Diphtheria Antitoxin (Injection)

Overview

Caused by Corynebacterium diphtheriae, diphtheria is an extremely serious disease. Without effective treatment, the disease can cause difficulty breathing and may lead to paralysis, heart failure and death. Characterized by a thick covering in the throat, patients can contract diphtheria by being in contact with an infected individual or a person who is carrying the disease.

Initially, symptoms of diphtheria can be fairly mild and the patient may experience a sore throat and/or fever. Following this, however, the patient's symptoms can worsen significantly and may result in a life-threatening situation.

Although the disease is rare in the US, the Diphtheria Antitoxin is still used to treat patients who have contracted diphtheria. In addition to this, the Diphtheria Antitoxin injection may be given to patients who have been in contact with someone with the disease or who have been exposed to the disease in some way.

Comprised of antibodies which are used in the treatment of diphtheria, the Diphtheria Antitoxin is a common vaccination and may be given to children as part of a standard vaccination program. If patients have not previously received the vaccination or have been in an area whilst a diphtheria outbreak has been ongoing, they may require the Diphtheria Antitoxin injection.

Conditions Treated

  • Diphtheria (Treatment and prevention)

Type Of Medicine

  • Immunizing agent

Side Effects

After receiving the Diphtheria Antitoxin, patients may experience some side-effects. Although these can vary in severity, they are preferable to the risk of contracting the disease. If patients experience the following adverse effects after receiving the Diphtheria Antitoxin injection, they should contact their physician for advice:

  • Difficulty in swallowing and/or breathing
  • Chilly sensation
  • Feeling of discomfort
  • Joint inflammation
  • Fever
  • Hives
  • Aching muscles
  • Itching, especially of feet or hands
  • Rapid increase in body temperature
  • Reddening of the skin, especially around the ears
  • Rash on the skin
  • Swollen lymph glands
  • Swelling of face, eyes or inside of nose
  • Unusual weakness or tiredness, onset may be severe or sudden

Patients should also seek medical advice if they develop any side-effects which are not listed above. In addition to this, patients can report the presence of other side-effects to the Food and Drug Administration on 1-800-FDA-1088.

Dosage

When patients are given the Diphtheria Antitoxin, the dose they will receive will depend on whether they are exhibiting symptoms of the disease. If the patient is being given the Diphtheria Antitoxin injection as a preventative measure, they may be given 1000 international units of the solution via an intramuscular injection. This dose is normally given as a single injection and takes a very short time to administer.

However, if patients are displaying symptoms of diphtheria or if tests have confirmed that the disease is present, doses of between 20,000-60,000 international units may be given. For patients who are showing extensive symptoms of the disease for a period of 3 days or more, a dose of 80,000-120,000 international units may be administered. If patients are given a higher dose of Diphtheria Antitoxin, they may be given numerous injections over whilst they are being treated for the disease.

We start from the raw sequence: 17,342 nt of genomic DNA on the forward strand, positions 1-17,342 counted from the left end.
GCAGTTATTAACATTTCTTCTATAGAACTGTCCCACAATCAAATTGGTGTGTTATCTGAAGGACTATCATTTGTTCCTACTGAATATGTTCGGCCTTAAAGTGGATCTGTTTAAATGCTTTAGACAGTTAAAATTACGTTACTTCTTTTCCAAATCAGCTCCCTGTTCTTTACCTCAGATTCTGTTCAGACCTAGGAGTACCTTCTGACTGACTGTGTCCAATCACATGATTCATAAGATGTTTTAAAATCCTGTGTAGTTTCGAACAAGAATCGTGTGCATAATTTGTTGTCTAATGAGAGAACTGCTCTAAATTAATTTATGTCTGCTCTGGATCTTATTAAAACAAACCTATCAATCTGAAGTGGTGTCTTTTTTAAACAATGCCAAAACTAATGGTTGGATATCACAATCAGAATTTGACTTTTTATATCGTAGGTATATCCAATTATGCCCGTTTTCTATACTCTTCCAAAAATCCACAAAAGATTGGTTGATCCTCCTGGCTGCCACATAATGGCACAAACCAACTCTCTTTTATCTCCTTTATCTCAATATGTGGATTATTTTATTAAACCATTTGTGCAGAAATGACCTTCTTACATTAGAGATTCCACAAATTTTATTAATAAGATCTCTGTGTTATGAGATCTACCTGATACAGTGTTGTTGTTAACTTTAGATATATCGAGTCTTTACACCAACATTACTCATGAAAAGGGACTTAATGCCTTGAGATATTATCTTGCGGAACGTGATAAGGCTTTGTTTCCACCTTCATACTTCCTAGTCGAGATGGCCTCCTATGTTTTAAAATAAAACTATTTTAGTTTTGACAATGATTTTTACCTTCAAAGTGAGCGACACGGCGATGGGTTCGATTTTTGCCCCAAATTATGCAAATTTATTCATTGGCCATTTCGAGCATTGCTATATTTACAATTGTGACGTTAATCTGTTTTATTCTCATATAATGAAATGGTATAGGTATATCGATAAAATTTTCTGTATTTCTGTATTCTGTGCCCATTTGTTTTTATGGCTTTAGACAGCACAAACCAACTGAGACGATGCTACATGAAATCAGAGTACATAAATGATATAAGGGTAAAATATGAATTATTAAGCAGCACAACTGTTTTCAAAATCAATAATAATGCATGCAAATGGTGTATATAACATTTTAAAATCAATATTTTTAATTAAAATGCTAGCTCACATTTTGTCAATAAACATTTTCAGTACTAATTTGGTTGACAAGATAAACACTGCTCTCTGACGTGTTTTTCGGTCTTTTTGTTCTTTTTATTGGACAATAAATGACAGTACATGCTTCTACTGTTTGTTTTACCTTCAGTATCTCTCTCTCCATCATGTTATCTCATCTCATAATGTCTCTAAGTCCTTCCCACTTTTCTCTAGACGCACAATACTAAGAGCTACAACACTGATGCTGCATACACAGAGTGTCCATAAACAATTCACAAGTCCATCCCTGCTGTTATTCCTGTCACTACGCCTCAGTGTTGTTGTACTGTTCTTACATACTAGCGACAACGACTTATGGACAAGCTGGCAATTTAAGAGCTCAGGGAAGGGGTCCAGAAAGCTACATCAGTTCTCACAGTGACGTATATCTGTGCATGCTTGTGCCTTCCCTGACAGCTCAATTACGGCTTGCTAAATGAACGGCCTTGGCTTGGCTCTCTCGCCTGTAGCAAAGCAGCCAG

When patients are given the Diphtheria Antitoxin injection, it will be carried out by a doctor or an alternative healthcare practitioner. Patients will not, therefore, have to administer their own injections or calculate the correct dose of medication.

Warnings

Prior to receiving the Diphtheria Antitoxin injection, patients should inform their doctor if they are suffering from any other medical conditions. Although existing medical conditions may affect the way the Diphtheria Antitoxin works, the necessity of receiving treatment for diphtheria normally means that physicians will prescribe the Diphtheria Antitoxin anyway. In some cases, additional medications may be given to reduce any adverse effects occurring, particularly if the patient has existing health problems.

Patients should tell their doctor if they are using any other medication before they receive the Diphtheria Antitoxin injection. This includes over-the-counter medicines which the patient has purchased, as well as herbal supplements, sports supplements and/or vitamins. Furthermore, patients should obtain medical advice before using these substances if they have receive the Diphtheria Antitoxin injection recently.

When diagnosing diphtheria, physicians will take cultures from the patient's nose and/or throat, as well as from any lesions which are present. Once these cultures have been examined, a diagnosis of diphtheria can be confirmed. However, if the patient's clinical presentation indicates that they are suffering from the disease, the Diphtheria Antitoxin should be administered immediately, even if the cultures have yet to be examined.